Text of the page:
As millions of Venezuelans flee the economic hardships of their country, one place they are finding refuge is Colombia.
The Colombian government is providing Venezuelan migrants access to basic services and healthcare, housing, education and public utilities.
The Colombian government estimates it will cost the country half a percentage point of annual gross domestic product to provide these services. Colombia’s GDP in 2018 was $312 billion, according to Reuters.
So, can Colombia weather the storm of all these migrants? The answer to that may take time.
Colombia is the 55th largest export economy in the world and the 53rd most complex economy according to the Economic Complexity Index (ECI). In 2017, Colombia exported $39.1 billion and imported $44.3 billion, resulting in a negative trade balance of $5.18 billion.
It’s top exports are crude petroleum ($11 billion); coal ($7.63 billion); coffee ($2 billion); refined petroleum ($2 billion); and gold ($1.45). The country’s top imports are refined petroleum ($2.8 billion); broadcasting equipment ($2 billion); cars ($1.8 billion); packaged medicines ($1.2 billion) and planes, helicopters, and spacecraft ($932 million).
The top trading partner for Colombia, which is the fifth largest export market in the Western Hemisphere, is the United States. Trade with the U.S. accounts for 34% of Colombia’s total trade and Colombia is a top ten supplier of crude oil to the U.S. Colombia is the U.S.’ third largest export market in Latin America behind Mexico and Brazil.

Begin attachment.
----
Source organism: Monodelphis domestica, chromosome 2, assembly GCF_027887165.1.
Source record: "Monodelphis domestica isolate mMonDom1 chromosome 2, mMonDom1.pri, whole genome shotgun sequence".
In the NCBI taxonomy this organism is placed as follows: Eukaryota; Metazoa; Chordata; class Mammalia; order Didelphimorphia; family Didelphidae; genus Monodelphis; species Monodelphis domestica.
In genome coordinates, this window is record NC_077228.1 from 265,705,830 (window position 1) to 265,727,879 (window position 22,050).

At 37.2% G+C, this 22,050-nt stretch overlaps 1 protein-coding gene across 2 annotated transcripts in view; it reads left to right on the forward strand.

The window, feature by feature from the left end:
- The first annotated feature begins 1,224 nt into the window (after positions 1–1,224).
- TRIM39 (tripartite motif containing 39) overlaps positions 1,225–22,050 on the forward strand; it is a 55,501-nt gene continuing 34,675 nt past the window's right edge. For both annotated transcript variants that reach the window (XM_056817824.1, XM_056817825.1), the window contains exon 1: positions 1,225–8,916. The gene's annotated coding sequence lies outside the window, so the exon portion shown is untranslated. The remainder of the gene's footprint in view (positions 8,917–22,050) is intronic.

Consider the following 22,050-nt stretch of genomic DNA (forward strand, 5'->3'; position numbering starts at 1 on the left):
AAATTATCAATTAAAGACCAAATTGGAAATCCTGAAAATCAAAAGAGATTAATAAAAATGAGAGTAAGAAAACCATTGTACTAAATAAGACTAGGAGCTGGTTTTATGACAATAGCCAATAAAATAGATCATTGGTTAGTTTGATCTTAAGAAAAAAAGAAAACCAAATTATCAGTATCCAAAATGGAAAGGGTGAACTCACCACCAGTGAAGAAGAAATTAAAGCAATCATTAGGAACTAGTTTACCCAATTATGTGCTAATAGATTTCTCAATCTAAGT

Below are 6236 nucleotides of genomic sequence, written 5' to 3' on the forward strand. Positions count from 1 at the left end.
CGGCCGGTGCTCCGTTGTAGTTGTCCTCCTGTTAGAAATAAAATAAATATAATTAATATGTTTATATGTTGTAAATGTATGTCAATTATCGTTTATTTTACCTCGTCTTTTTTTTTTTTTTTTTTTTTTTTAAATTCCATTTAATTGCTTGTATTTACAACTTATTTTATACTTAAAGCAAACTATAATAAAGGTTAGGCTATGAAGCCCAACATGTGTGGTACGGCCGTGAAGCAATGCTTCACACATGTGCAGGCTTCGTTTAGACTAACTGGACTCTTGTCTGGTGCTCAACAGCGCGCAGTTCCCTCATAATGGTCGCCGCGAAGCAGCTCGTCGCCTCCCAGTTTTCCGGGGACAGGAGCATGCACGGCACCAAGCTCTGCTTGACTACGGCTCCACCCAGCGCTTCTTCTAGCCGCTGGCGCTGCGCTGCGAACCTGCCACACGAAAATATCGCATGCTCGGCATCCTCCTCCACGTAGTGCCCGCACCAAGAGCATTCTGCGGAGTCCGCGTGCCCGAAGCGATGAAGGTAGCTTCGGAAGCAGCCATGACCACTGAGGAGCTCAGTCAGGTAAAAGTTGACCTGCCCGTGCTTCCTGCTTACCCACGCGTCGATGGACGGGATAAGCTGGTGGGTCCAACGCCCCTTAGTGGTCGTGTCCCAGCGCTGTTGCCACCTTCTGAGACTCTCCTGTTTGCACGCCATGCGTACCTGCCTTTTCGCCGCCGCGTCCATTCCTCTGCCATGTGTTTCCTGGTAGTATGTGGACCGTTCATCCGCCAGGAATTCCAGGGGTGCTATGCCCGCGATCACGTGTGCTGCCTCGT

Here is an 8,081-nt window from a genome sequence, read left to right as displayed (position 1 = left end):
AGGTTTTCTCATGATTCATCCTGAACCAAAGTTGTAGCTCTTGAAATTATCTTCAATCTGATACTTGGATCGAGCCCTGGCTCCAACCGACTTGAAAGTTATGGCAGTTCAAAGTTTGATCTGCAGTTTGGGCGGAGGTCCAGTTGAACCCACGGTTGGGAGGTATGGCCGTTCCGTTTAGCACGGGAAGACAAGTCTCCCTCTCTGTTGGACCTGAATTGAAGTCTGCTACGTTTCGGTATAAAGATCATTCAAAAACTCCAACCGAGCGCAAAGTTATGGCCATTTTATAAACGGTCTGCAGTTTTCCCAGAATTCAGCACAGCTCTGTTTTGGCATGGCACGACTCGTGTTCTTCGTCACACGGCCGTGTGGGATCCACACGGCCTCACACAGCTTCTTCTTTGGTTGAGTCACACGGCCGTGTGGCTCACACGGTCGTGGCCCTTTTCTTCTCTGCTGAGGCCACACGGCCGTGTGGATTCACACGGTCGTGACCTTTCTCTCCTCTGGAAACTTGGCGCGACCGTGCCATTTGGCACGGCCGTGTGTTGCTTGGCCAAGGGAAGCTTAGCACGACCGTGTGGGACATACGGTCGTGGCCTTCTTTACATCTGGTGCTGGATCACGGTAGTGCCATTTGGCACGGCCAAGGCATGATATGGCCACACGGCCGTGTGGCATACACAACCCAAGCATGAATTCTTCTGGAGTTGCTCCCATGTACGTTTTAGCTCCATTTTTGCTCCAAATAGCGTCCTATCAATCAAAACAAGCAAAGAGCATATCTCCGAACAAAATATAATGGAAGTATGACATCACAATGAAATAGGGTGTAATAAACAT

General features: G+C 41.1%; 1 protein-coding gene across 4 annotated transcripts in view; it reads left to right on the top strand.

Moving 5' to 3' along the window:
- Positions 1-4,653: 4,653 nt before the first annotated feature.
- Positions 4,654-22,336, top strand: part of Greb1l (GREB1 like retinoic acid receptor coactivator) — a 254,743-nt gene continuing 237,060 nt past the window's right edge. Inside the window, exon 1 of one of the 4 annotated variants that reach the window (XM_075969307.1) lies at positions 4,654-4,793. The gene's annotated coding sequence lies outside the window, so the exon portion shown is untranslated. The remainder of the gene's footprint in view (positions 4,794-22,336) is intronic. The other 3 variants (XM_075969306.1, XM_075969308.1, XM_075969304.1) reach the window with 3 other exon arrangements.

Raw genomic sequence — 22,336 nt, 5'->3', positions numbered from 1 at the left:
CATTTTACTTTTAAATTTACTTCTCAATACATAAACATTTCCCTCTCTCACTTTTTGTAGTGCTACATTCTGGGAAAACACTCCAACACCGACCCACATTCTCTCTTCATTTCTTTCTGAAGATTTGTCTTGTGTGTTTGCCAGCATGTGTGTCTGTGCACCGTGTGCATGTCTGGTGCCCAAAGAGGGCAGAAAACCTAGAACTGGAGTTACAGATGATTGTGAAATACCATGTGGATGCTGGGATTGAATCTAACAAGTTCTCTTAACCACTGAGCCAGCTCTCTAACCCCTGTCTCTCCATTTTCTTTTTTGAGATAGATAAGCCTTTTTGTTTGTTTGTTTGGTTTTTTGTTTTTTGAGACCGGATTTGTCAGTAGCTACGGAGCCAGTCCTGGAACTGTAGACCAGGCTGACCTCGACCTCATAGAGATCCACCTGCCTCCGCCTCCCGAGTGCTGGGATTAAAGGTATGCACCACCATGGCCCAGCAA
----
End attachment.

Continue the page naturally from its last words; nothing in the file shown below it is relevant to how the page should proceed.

The U.S.-Colombia Trade Promotion Agreement (USCTPA) aims to improve investment, eliminate tariffs and other barriers to U.S. exports. It also expands trade and promotes economic growth for both countries. The International Trade Commission (ITC) estimates that the tariff reductions in the agreement will expand exports of U.S. goods alone by more than $1.1 billion.
The USCTPA provides significant new access to Colombia’s $166 billion services market, supporting increased opportunities for U.S. service providers. Colombia is a fast-growing market of 45 million consumers, and the agreement will help strengthen the Colombian economy and promote its growing middle class, according to the U.S. Trade Representative.